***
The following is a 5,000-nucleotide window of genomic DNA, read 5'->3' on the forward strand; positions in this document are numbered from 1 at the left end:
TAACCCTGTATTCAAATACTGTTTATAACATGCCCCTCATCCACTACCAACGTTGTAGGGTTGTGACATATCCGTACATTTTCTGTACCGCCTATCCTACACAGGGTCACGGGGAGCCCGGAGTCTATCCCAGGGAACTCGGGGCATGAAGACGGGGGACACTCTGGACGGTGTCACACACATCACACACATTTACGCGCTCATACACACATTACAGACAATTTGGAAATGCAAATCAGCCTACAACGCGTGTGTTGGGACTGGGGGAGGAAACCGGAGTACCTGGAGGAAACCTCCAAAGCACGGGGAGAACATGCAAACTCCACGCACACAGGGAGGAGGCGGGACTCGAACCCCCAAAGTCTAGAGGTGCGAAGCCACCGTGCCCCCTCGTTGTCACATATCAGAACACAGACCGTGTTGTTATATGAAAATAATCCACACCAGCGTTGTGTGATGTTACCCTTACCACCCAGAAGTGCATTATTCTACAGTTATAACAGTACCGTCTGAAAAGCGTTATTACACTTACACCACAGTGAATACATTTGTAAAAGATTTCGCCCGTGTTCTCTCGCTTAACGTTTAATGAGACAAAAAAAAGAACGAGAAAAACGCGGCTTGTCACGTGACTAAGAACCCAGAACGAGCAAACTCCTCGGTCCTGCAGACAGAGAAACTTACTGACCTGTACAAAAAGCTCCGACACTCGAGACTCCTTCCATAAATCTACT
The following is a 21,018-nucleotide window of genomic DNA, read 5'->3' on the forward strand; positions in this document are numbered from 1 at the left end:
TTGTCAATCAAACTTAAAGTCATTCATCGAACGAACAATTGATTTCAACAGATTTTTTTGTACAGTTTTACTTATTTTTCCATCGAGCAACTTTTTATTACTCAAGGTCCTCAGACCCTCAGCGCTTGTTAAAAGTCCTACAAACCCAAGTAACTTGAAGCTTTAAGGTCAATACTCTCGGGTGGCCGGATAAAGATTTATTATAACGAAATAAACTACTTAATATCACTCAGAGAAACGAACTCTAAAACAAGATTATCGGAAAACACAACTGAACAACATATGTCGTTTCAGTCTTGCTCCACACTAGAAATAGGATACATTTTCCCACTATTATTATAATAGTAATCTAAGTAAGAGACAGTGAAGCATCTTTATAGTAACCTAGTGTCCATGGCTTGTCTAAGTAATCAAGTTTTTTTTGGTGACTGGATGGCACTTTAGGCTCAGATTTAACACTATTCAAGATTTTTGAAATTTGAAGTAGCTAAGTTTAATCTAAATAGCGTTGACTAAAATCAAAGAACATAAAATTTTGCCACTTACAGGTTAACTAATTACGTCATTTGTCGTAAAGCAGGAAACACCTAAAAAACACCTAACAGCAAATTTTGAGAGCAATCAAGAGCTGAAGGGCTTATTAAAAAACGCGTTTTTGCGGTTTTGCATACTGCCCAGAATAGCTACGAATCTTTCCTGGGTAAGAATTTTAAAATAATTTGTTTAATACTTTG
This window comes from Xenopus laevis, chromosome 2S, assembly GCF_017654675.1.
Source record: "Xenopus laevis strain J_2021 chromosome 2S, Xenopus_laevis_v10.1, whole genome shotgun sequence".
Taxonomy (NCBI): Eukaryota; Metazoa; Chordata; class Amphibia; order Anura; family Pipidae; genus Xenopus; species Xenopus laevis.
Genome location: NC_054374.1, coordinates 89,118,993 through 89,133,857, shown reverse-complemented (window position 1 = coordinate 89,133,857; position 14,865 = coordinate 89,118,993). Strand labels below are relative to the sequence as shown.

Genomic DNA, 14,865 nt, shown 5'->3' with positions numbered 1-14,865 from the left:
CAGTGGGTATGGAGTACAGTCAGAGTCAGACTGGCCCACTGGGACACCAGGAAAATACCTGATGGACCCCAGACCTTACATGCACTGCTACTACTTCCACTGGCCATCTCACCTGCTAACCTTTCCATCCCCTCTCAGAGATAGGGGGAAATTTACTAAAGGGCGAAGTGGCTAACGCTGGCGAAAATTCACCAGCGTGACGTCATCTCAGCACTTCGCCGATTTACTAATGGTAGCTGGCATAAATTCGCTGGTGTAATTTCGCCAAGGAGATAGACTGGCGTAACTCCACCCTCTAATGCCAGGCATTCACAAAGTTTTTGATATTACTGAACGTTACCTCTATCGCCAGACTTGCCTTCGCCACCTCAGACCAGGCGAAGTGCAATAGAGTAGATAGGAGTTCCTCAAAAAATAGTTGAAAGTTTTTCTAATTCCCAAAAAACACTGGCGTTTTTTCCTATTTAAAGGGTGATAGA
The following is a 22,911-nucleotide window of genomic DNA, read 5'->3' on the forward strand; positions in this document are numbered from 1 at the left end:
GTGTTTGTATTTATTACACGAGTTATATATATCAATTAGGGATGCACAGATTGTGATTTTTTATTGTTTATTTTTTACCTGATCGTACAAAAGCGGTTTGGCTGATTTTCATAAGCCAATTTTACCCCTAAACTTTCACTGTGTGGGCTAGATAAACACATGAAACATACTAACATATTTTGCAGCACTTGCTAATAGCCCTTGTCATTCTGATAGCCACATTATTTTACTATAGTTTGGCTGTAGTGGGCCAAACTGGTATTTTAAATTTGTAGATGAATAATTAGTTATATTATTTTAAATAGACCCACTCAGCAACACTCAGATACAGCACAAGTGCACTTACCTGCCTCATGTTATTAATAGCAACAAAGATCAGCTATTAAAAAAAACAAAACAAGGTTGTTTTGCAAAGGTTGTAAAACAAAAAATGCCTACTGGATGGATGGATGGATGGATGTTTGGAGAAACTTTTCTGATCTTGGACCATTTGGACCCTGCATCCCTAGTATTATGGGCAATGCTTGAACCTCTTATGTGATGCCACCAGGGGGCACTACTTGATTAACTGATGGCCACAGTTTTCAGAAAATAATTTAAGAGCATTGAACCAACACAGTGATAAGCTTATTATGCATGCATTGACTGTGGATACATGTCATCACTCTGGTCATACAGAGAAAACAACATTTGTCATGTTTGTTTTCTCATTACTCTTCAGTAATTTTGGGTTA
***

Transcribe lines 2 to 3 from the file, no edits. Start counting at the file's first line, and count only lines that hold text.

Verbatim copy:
TAACCCTGTATTCAAATACTGTTTATAACATGCCCCTCATCCACTACCAACGTTGTAGGGTTGTGACATATCCGTACATTTTCTGTACCGCCTATCCTACACAGGGTCACGGGGAGCCCGGAGTCTATCCCAGGGAACTCGGGGCATGAAGACGGGGGACACTCTGGACGGTGTCACACACATCACACACATTTACGCGCTCATACACACATTACAGACAATTTGGAAATGCAAATCAGCCTACAACGCGTGTGTTGGGACTGGGGGAGGAAACCGGAGTACCTGGAGGAAACCTCCAAAGCACGGGGAGAACATGCAAACTCCACGCACACAGGGAGGAGGCGGGACTCGAACCCCCAAAGTCTAGAGGTGCGAAGCCACCGTGCCCCCTCGTTGTCACATATCAGAACACAGACCGTGTTGTTATATGAAAATAATCCACACCAGCGTTGTGTGATGTTACCCTTACCACCCAGAAGTGCATTATTCTACAGTTATAACAGTACCGTCTGAAAAGCGTTATTACACTTACACCACAGTGAATACATTTGTAAAAGATTTCGCCCGTGTTCTCTCGCTTAACGTTTAATGAGACAAAAAAAAGAACGAGAAAAACGCGGCTTGTCACGTGACTAAGAACCCAGAACGAGCAAACTCCTCGGTCCTGCAGACAGAGAAACTTACTGACCTGTACAAAAAGCTCCGACACTCGAGACTCCTTCCATAAATCTACT
The following is a 21,018-nucleotide window of genomic DNA, read 5'->3' on the forward strand; positions in this document are numbered from 1 at the left end: